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Antithamnionella ternifolia

Invasive Species Information

Creeping Bellflower  - Campanula rapunculoides Biodiversity Medium Risk Invasive Species 14

What Is Antithamnionella ternifolia?

Habitat: Aquatic, marine
Distribution in Ireland: West Ireland coastal areas

Status: Established

Family name: Ceramiaceae

Common name/sAntithamnionella sarniensis Lyle, red seaweed.

Reproduction: The species has a rapid growth rate and grows abundantly on all types of substrata including eelgrass leaves, algae, animals, pebbles and artificial materials, over a wide range of conditions.

This species shows a wide temperature tolerance. Sexual reproduction is rare with the main method of reproduction being fragmentation.

Clover broomrape Biodiversity Medium Risk Invasive Species 14

Antithamnionella ternifolia

Clover broomrape Biodiversity Medium Risk Invasive Species 14

Thallus of uncorticated, monosiphonous, prostrate axes bearing erect branches.

 

Cells with 1-4 determinate branchlets, inconsistent in number per cell and in branching pattern of branchlet.

Gland cells lateral and sessile on 2nd-5th cell of branchlet axis or on branches of the branchlet.

Recent studies on ecology, morphology and reproduction have established Antithamnionella sarniensis and Antithamnionella spirographidis as distinct species.

 

Genetic isolation also demonstrated by complete failure of interspecific crossing. 

Antithamnionella ternifolia

Procarps, 1-3, borne near branch apices on basal cells of successive branchlets usually reduced to one cell beyond the basal (supporting) cell.

 

Antithamniella has sometimes been included in the genus Antithamnion, but differs in features of branching, position of gland cells, fewer procarps borne on reduced branchlets and tetrahedral division of tetrasporangia.

It has spread fairly rapidly around the coasts in western Ireland . It spreads mainly through remote dispersal as it grows on ropes and ships' hulls.

How To Identify Antithamnionella ternifolia?

Clover broomrape Biodiversity Medium Risk Invasive Species 14

Thallus
Frond:

Holdfast

Clover broomrape Biodiversity Medium Risk Invasive Species 14
Clover broomrape Biodiversity Medium Risk Invasive Species 14

Antithamnionella ternifolia  ID Guide

Antithamnionella ternifolia

Antithamnionella ternifolia

Why Is Antithamnionella ternifolia A Problem?

Antithamnionella ternifolia is an alien (non-native) invasive plant, meaning it out-competes crowds-out and displaces beneficial native plants that have been naturally growing in Irish coastal waters for centuries.

 

  • Displacement of native species

  • Introduction of new pests and parasites which affect native species

  • Habitat alteration

  • Changes in food webs, particularly through dietary competition and predation

  • Degradation of integrity of gene pool through hybridisation

  • Associated effect of commercial harvesting Improved water quality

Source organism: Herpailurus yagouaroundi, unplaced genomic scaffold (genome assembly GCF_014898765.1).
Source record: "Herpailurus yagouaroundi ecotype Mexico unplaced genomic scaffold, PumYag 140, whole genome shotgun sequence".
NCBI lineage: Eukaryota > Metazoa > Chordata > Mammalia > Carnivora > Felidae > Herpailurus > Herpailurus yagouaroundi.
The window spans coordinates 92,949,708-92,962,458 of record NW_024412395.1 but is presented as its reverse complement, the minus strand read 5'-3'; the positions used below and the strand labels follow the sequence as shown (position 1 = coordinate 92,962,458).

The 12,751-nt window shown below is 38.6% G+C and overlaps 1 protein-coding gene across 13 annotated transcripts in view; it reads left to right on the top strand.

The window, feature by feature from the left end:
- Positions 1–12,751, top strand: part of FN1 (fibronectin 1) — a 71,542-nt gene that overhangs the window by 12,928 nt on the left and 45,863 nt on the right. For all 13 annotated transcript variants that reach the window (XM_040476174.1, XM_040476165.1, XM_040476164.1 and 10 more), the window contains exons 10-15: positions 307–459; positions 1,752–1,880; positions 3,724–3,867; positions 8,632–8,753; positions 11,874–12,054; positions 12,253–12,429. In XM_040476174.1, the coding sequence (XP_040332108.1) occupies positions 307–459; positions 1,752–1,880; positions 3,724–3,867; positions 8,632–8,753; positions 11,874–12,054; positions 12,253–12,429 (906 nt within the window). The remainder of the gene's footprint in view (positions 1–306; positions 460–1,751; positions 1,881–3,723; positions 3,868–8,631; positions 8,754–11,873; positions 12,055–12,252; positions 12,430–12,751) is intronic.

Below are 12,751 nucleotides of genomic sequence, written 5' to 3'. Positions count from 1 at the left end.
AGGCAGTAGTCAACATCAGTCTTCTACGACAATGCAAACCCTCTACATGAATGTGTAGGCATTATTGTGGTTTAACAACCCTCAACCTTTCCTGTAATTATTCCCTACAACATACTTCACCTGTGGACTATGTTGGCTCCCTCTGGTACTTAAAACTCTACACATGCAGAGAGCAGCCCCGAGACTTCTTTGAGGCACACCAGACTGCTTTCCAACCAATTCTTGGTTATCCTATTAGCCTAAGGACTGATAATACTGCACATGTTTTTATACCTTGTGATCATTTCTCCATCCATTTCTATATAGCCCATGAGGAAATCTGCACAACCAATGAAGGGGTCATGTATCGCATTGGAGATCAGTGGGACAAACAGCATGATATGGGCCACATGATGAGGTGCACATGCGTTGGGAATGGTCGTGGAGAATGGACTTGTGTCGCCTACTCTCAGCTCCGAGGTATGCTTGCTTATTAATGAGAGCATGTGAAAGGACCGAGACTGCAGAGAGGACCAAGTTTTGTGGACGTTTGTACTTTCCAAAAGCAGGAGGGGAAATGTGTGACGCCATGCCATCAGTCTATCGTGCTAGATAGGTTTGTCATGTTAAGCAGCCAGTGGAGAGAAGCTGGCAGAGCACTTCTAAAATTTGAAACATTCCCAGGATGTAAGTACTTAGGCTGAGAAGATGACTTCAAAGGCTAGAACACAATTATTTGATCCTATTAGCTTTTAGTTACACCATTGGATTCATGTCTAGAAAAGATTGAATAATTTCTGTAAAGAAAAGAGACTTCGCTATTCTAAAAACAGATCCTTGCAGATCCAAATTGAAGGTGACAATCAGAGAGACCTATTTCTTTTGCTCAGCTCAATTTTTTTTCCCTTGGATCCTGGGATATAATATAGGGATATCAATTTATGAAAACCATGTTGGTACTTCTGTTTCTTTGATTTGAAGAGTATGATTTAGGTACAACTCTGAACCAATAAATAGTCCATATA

• Fouling of ships, marinas, moorings, nets, shellfish & aquaculture structures

  • Competition with and predation on aquaculture sp. Food source to humans and wildlife

  • Damage to nets

  • Increased productivity of previously uncolonised habitats 

European Communities (Birds and Natural Habitats) Regulations 2011 non-native invasive plant species A-Z (Updated 2017)

There are currently 35 invasive plant species listed in the European Communities (Birds and Natural Habitats) Regulations (annex 2, Part 1)...

 

Click on a species from the following list to find out more regarding non-native species subject to restrictions under Regulations 49 and 50.

Additional Non-Native Plant Species identified as Medium Risk on Ireland's Biodiversity List...

Common name 

African woodsorrel

American skunk cabbage

Annual bur-sage

Antithamnionella ternifolia

Barberry

Black currant

Brazilian waterweed

Butterfly-bush

Canadian-fleabane

Clover broomrape

Creeping Bellflower

Dead man's fingers

Douglas fir

Early goldenrod

False acacia

Field penny-cress

Garden lupin

Giant rhubarb

Hairy rocket

Himalayan honeysuckle

Himalayan knotweed

Holm oak

Japanese barberry

Japanese honeysuckle

Japanese rose

Leafy spurge

Least duckweed

Narrow-leaved ragwort

New Zealand bur

Ostrich fern

Pampas grass

Pitcherplant

Red oak

Red sheath tunicate

Rock cotoneaster

Rum cherry

Russian-vine

Salmonberry

Sea-buckthorn

Sycamore

Three-cornered garlic

Traveler's-joy

Tree of heaven

Turkey oak

Virginia-creeper

Warty cabbage

Water fern

Wild parsnip

Environment 

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Freshwater 

Terrestrial 

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Terrestrial  

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Marine 

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Risk score 

14

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17

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14

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14

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14

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14

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14

14

14

14

14

14

14

17

14

14

14

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15

17

17

14

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15

14

15